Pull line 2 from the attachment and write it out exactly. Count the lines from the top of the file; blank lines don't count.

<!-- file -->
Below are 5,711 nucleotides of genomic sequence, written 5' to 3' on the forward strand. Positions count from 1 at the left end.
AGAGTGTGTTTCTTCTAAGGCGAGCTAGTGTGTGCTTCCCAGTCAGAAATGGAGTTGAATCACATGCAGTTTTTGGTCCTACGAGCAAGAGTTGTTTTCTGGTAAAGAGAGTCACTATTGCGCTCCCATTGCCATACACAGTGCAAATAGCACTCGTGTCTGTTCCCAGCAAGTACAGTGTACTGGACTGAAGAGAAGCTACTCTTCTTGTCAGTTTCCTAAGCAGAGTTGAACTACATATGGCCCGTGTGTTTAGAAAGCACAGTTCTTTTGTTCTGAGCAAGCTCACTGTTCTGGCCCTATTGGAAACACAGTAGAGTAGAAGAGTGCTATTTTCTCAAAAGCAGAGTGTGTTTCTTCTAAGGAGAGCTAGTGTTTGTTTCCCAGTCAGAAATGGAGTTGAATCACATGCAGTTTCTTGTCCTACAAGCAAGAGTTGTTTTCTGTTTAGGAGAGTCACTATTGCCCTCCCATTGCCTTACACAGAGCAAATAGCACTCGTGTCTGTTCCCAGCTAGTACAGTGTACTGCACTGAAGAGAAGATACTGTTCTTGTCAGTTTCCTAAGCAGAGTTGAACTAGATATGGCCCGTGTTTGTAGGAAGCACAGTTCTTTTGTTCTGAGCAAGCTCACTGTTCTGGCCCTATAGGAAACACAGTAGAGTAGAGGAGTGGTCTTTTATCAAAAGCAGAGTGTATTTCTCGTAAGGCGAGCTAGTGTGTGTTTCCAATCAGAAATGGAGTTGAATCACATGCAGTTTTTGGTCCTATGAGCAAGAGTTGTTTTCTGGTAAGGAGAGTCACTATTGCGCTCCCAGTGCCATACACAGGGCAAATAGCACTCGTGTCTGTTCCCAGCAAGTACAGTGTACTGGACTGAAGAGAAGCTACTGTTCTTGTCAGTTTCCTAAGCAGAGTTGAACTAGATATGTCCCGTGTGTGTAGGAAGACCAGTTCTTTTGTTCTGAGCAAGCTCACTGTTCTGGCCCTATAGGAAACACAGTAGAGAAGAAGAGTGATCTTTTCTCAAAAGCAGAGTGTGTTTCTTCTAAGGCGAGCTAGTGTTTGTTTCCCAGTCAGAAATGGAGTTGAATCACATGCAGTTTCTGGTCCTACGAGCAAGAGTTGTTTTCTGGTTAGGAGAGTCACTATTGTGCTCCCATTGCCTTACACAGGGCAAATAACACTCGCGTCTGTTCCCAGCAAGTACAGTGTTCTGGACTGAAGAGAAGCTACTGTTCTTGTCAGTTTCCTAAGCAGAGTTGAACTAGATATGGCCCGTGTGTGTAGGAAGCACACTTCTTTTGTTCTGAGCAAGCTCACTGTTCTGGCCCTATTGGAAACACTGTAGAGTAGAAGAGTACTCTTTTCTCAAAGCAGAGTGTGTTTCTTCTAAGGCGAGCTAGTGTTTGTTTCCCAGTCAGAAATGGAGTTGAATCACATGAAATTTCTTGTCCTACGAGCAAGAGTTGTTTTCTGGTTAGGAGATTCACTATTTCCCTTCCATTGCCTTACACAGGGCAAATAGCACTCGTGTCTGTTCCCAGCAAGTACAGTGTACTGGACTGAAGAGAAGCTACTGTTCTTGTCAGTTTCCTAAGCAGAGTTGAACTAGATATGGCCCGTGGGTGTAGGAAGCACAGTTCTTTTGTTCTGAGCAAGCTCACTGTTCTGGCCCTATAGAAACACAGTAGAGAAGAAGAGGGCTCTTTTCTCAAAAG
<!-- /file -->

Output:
AGAGTGTGTTTCTTCTAAGGCGAGCTAGTGTGTGCTTCCCAGTCAGAAATGGAGTTGAATCACATGCAGTTTTTGGTCCTACGAGCAAGAGTTGTTTTCTGGTAAAGAGAGTCACTATTGCGCTCCCATTGCCATACACAGTGCAAATAGCACTCGTGTCTGTTCCCAGCAAGTACAGTGTACTGGACTGAAGAGAAGCTACTCTTCTTGTCAGTTTCCTAAGCAGAGTTGAACTACATATGGCCCGTGTGTTTAGAAAGCACAGTTCTTTTGTTCTGAGCAAGCTCACTGTTCTGGCCCTATTGGAAACACAGTAGAGTAGAAGAGTGCTATTTTCTCAAAAGCAGAGTGTGTTTCTTCTAAGGAGAGCTAGTGTTTGTTTCCCAGTCAGAAATGGAGTTGAATCACATGCAGTTTCTTGTCCTACAAGCAAGAGTTGTTTTCTGTTTAGGAGAGTCACTATTGCCCTCCCATTGCCTTACACAGAGCAAATAGCACTCGTGTCTGTTCCCAGCTAGTACAGTGTACTGCACTGAAGAGAAGATACTGTTCTTGTCAGTTTCCTAAGCAGAGTTGAACTAGATATGGCCCGTGTTTGTAGGAAGCACAGTTCTTTTGTTCTGAGCAAGCTCACTGTTCTGGCCCTATAGGAAACACAGTAGAGTAGAGGAGTGGTCTTTTATCAAAAGCAGAGTGTATTTCTCGTAAGGCGAGCTAGTGTGTGTTTCCAATCAGAAATGGAGTTGAATCACATGCAGTTTTTGGTCCTATGAGCAAGAGTTGTTTTCTGGTAAGGAGAGTCACTATTGCGCTCCCAGTGCCATACACAGGGCAAATAGCACTCGTGTCTGTTCCCAGCAAGTACAGTGTACTGGACTGAAGAGAAGCTACTGTTCTTGTCAGTTTCCTAAGCAGAGTTGAACTAGATATGTCCCGTGTGTGTAGGAAGACCAGTTCTTTTGTTCTGAGCAAGCTCACTGTTCTGGCCCTATAGGAAACACAGTAGAGAAGAAGAGTGATCTTTTCTCAAAAGCAGAGTGTGTTTCTTCTAAGGCGAGCTAGTGTTTGTTTCCCAGTCAGAAATGGAGTTGAATCACATGCAGTTTCTGGTCCTACGAGCAAGAGTTGTTTTCTGGTTAGGAGAGTCACTATTGTGCTCCCATTGCCTTACACAGGGCAAATAACACTCGCGTCTGTTCCCAGCAAGTACAGTGTTCTGGACTGAAGAGAAGCTACTGTTCTTGTCAGTTTCCTAAGCAGAGTTGAACTAGATATGGCCCGTGTGTGTAGGAAGCACACTTCTTTTGTTCTGAGCAAGCTCACTGTTCTGGCCCTATTGGAAACACTGTAGAGTAGAAGAGTACTCTTTTCTCAAAGCAGAGTGTGTTTCTTCTAAGGCGAGCTAGTGTTTGTTTCCCAGTCAGAAATGGAGTTGAATCACATGAAATTTCTTGTCCTACGAGCAAGAGTTGTTTTCTGGTTAGGAGATTCACTATTTCCCTTCCATTGCCTTACACAGGGCAAATAGCACTCGTGTCTGTTCCCAGCAAGTACAGTGTACTGGACTGAAGAGAAGCTACTGTTCTTGTCAGTTTCCTAAGCAGAGTTGAACTAGATATGGCCCGTGGGTGTAGGAAGCACAGTTCTTTTGTTCTGAGCAAGCTCACTGTTCTGGCCCTATAGAAACACAGTAGAGAAGAAGAGGGCTCTTTTCTCAAAAG